resume from where it last 'pause' & not lose the work but if I shutdown or restart this tool,
it will start all over again, ie lose the work done so far.

Just noticed I could run several instance of this tool & it will give a separate attached screen:
& I can specify to start brute-forcing from which number (we always use length of 8 & above):
then I can use Task Manager to assign each of the process to specific processor ie CPU affinity.

Just 1 help I need: to determine for a password length of 8, this tool start cracking from
"11111111" or "aaaaaaaa" or "~~~~~~~~" or ??  so that I can specify what password to start

Lastly I've tried 2 online ones & they failed the next day: so
sunhuxAuthor Commented:
... so before I pay for one, I wanted to ensure it will work.  just hangs  while another paid service (after they succeeded) failed the next day.

I noticed on my x230 (Win 7 64bit), it gives about 5000-6000 passwd/sec while on my x270 (Win 10, guess it's 64bit), it's only 330-380 passwd/sec
sunhuxAuthor Commented:
correction: should read
while another paid service (they charge after they succeeded) ...
sunhuxAuthor Commented:
Any suggestion on any other tools/service that "pay only if succeed in the recovery" are most welcome.

I guess those online ones (which charges after they succeed) use cloud/GPU/multi-processor but I don't have visibility of this & their chances of success
sunhuxAuthor Commented:
After about 5 mins on the x270, the CPU utilization for each drops to about 8-12% & 
number of passwd/sec drop to 250-300/sec
Lee W, MVPTechnology and Business Process AdvisorCommented:
Frankly, I'd recommend you not bother.  Think about it...

There are 26 lowercase letters, 26 upper case letters, 10 numbers.  And at least 30 special characters.

92 possible characters could be used.  At least.
92*92 = 8464 possible passwords with a 2 characters password.
71,639,296 possible passwords with a 4 character password.  
606,355,001,344 possible passwords with a 6 character password.  At 6000 per second that will take you 1169 DAYS.  Great, so you divide it up amongst 4 CPUs... it still takes almost 10 months.  And that's 6 characters!
At 7 characters, 55,784,660,123,648 possible passwords.  294.8 YEARS on ONE computer with one core.  Use all 4 cores, ONLY 73.7 years each.  Get a nice new computer with 20 cores, then only 14.74 years.  And that's SEVEN characters.  You siad:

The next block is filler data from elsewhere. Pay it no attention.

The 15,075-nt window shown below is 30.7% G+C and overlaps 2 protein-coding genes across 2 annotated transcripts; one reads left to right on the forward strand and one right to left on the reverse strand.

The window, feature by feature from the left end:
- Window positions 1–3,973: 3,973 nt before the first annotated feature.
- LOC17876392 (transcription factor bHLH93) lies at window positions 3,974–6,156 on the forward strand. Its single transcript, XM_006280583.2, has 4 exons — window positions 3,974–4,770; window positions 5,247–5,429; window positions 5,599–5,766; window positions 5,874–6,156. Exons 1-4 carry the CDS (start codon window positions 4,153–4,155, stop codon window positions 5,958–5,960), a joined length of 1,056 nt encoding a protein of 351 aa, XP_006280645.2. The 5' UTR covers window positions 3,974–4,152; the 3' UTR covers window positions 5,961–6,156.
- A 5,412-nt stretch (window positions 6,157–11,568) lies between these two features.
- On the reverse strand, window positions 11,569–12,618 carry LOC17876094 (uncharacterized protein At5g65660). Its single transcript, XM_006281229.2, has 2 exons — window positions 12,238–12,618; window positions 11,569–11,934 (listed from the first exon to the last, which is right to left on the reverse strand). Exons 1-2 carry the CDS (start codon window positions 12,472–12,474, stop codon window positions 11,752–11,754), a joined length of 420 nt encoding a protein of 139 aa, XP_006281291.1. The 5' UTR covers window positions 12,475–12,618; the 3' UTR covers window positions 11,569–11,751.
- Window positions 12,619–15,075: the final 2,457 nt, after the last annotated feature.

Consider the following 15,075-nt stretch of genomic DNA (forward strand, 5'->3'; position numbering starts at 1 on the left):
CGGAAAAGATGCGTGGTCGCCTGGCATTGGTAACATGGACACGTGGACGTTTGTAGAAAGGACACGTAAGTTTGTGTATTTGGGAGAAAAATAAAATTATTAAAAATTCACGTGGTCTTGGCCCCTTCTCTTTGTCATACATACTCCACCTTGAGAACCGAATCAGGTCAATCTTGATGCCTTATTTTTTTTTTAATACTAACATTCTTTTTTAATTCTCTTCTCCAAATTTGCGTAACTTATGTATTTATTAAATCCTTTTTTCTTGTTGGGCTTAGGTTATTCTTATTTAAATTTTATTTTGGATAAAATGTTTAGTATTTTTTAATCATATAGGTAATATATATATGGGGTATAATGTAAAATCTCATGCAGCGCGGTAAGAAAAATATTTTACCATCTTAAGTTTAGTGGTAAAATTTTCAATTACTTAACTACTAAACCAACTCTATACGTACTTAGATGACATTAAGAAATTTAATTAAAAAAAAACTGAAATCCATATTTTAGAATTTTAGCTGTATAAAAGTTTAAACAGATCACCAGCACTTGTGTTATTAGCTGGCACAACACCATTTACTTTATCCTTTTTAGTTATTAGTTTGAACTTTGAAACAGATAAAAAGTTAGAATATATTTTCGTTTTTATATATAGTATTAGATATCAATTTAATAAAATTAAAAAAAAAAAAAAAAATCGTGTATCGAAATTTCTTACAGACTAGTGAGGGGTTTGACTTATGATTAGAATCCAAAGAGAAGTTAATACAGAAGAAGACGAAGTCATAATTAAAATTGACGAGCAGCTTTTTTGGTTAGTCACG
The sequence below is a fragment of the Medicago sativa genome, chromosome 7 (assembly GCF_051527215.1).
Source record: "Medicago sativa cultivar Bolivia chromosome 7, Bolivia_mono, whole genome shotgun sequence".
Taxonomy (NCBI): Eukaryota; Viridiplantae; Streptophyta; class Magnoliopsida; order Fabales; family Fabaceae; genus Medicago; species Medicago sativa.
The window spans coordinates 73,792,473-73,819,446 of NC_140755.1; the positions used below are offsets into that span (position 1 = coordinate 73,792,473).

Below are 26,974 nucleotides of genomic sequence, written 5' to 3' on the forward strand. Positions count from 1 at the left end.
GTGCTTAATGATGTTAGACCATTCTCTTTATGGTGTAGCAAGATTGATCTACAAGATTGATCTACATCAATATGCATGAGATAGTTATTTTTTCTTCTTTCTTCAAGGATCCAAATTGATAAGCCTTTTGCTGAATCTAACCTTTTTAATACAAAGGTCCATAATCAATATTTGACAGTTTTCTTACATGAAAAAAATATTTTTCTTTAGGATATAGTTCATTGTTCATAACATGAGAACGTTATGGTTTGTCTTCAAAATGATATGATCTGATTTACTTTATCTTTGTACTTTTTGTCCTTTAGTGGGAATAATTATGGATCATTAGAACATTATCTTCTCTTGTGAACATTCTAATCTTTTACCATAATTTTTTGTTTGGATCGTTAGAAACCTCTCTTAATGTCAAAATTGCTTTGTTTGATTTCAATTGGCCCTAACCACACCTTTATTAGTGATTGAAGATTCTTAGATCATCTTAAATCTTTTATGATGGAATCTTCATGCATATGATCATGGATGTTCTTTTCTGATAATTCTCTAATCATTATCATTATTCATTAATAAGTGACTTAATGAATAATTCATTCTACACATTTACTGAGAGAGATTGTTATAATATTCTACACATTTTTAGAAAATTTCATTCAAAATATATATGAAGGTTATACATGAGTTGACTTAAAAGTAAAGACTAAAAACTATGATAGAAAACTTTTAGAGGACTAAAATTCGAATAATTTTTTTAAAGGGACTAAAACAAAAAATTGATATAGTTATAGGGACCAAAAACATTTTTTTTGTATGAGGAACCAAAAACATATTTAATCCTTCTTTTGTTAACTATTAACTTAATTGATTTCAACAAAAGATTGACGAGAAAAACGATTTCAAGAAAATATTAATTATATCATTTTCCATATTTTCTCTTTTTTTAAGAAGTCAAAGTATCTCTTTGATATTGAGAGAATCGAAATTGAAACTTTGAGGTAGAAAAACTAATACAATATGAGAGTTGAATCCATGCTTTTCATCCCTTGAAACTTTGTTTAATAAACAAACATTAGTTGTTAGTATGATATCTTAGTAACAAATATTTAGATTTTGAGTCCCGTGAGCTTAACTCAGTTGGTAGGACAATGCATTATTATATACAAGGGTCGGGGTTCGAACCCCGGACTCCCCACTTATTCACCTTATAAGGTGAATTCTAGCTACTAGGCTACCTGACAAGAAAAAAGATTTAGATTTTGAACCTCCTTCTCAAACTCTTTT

determine for a password length of 8
An 8 character password has not less than 5,132,188,731,375,616 possible combinations.  At 6000 per second (the fastest you said you could do), that will take 9.9 million days.  Or just over 27,100 YEARS.  On one core.  Spread that out over Intel's new 28 core CPU and it's still going to take close to 1000 years.  500 years if you assume the 28 core with 5 GHz speed is roughly double what you get now.  

I hate to tell you, but the data is gone.

I mean, you could get lucky, and have it guessed after only 100 years... but you won't be around to see it... and odds are, neither will anyone else who cares what the data is.  You could get REALLY lucky... but the odds of winning the lottery are probably better.

You COULD narrow this time frame down considerably if you know some aspects of the password and you can define a dictionary.  But even if you limit it to upper, lower, numbers, and only the symbols that are part of the numbers, that's still 722.2 trillion possible passwords taking over 3814 YEARS on one core.  Again, run it against 4 cores and you lower that just over 950 years.  Get intel's newest and maybe you could do it before you die.  68.1 years.

The data won't be secure forever.  As computers improve, the speed improves.  Have access to a supercomputer with 100s of cores and you might be able to do it in a few weeks... but right now... Sorry.  The data is gone for the foreseeable future.

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sunhuxAuthor Commented:
Ok, appreciate the frank answer: is there any cloud service out there that could possibly
offer such a "supercomputer" cracking service that anyone know?  

I can't get that amount of computing resource even if I use the paid software that Alex
suggests, so I'm counting on any cloud supercomputing service out there, if there's any